Australian's spent over $10 billion dollars on food this year, which eventually ended up in garbage bins, up from nearly $9 billion dollars in 2018.
Rabobank has released its 2019 food waste report, comparing states and generations as well as how Australia compares globally.
Some of the key findings in the report are:
- Australia remains fourth highest food waster globally.
- The average Australian household waste $1026 worth of food annually, or 13 per cent of their total grocery buy.
- Less than three out of 10 recognise the impact food waste has on the environment.
- Generation Z members waste $1446 worth of food annually, up from $234 in 2018.
- Baby Boomers are the least wasteful, throwing out $498 worth of their food.
- People living in capital cities waste 14pc of their weekly shop.
- People in rural areas only waste 11pc.
- Victorians are the most wasteful state, throwing away 13.9pc of their food annually.
The head of client experience with Rabobank Glenn Wealands said unfortunately Australia compares badly with the rest of the world.
"According to the food sustainability index, developed by The Economist's intelligence unit, Australia is the fourth highest food waster in the world," he said.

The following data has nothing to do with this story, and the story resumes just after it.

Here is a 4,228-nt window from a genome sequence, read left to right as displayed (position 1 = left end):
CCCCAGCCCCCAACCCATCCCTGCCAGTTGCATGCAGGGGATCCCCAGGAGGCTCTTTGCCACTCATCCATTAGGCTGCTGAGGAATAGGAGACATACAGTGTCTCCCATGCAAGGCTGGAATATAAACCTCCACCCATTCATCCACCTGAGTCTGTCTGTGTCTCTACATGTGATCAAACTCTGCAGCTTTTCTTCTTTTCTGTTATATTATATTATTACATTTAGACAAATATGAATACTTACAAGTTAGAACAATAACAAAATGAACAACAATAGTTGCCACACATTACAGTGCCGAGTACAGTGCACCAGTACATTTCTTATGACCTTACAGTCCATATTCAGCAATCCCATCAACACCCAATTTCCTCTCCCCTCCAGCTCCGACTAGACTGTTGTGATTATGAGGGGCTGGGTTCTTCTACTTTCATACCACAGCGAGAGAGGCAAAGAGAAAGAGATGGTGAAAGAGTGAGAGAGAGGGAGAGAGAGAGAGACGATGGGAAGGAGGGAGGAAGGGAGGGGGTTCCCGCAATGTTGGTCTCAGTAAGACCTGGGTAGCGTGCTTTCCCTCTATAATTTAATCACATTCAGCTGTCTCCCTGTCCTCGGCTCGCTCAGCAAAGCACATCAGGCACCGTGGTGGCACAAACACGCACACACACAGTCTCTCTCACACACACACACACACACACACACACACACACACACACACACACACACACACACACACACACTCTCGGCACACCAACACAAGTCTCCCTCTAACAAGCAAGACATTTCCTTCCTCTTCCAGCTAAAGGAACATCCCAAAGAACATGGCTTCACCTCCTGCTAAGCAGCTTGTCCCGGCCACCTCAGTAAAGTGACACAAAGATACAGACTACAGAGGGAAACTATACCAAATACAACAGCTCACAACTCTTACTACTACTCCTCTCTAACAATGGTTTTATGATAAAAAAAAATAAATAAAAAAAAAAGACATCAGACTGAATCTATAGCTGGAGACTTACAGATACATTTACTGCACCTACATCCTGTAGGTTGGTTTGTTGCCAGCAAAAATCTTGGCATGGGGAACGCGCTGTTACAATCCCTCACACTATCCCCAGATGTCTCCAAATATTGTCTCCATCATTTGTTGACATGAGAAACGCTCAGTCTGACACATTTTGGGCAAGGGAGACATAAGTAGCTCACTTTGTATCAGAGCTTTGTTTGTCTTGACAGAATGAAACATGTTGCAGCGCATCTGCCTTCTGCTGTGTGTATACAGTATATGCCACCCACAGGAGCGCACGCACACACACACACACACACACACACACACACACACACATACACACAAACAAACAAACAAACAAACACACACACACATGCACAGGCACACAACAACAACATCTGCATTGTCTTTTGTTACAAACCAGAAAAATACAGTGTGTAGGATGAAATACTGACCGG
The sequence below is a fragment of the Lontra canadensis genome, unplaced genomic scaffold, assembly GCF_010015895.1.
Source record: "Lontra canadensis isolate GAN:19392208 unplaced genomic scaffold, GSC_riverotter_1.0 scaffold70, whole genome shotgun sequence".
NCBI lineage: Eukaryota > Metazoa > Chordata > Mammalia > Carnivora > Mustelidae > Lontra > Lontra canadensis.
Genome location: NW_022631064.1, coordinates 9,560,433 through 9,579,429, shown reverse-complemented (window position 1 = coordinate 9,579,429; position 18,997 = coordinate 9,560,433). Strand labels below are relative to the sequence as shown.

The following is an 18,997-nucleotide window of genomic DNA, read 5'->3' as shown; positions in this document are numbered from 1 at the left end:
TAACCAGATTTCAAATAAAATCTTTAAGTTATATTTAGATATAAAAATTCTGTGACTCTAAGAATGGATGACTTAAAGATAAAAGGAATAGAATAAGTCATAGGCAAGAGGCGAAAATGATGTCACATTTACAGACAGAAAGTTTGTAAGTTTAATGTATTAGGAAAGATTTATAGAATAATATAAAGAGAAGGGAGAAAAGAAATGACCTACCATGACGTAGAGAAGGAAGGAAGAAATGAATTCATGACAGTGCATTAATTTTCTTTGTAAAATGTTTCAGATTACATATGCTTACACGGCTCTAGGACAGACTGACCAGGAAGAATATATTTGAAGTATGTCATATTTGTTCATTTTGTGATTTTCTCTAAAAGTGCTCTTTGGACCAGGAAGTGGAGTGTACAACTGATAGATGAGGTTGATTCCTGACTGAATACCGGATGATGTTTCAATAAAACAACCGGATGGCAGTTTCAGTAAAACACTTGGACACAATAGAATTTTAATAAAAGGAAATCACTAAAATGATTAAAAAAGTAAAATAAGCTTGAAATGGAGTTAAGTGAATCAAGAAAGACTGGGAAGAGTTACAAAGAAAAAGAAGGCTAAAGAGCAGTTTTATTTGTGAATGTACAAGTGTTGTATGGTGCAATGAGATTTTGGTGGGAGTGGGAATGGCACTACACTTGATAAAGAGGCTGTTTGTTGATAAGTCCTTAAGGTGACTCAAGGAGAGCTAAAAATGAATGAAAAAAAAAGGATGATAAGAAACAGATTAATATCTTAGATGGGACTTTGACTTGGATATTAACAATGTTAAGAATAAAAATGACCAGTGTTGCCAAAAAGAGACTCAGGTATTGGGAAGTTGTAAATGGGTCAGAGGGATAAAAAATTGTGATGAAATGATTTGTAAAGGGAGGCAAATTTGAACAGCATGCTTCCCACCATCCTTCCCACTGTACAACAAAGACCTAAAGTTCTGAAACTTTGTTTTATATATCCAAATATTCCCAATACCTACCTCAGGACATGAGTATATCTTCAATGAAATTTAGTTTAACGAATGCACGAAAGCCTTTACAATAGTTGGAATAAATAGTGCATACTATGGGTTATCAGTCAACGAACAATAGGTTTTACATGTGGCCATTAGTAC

"Given the increasing pressure to provide for a growing world population there is an urgent need for greater action from governments, industry, retailers, and consumers to drive change."
All sectors guilty
The report has found the biggest food waste offenders are consumers with household waste making up 34 per cent of food waste nationally.
But primary producers weren't far behind at 31pc, with manufacturing wasting 25pc.
"Every one of us can and must make a difference," Mr Wealands said.
"The ramifications go far beyond dollars, impacting our planet and precious resources.
"We know from this research that over three quarters of us care about reducing food waste and are annoyed by it, but it's alarming that less than three out of 10 of us recognise the impact."
Other report findings are that:
- Most Australians don't link the impact of their household waste to bigger picture issues with 54pc believing it contributes to landfill.
- Only four in ten link it to pollution and one third recognise it increases emissions.
- Less than a third of Australians connect the impact of their waste with climate change, water shortages and animals becoming extinct.
- The top reasons for household waste include food not being prepared properly, not knowing what to do with leftovers, buying too much and changing plans.
- The uptake of food delivery services is also linked to food waste habits.
Good work being done
Mr Wealands said while groups like OzHarvest, Foodbank and Yume do a great job combatting waste it's also worth looking at what's happening overseas.
"Governments in Italy and France banned supermarket food waste in 2016, legislating that unsold goods must be given to food banks or charities," he said.
Ultimately, there must be a highlighted sense of urgency now, given we're wasting more than ever before."
The food waste report is part of Rabobank's annual financial health barometer which surveys over 2300 people aged between 18 and 65.
The full report can be downloaded here.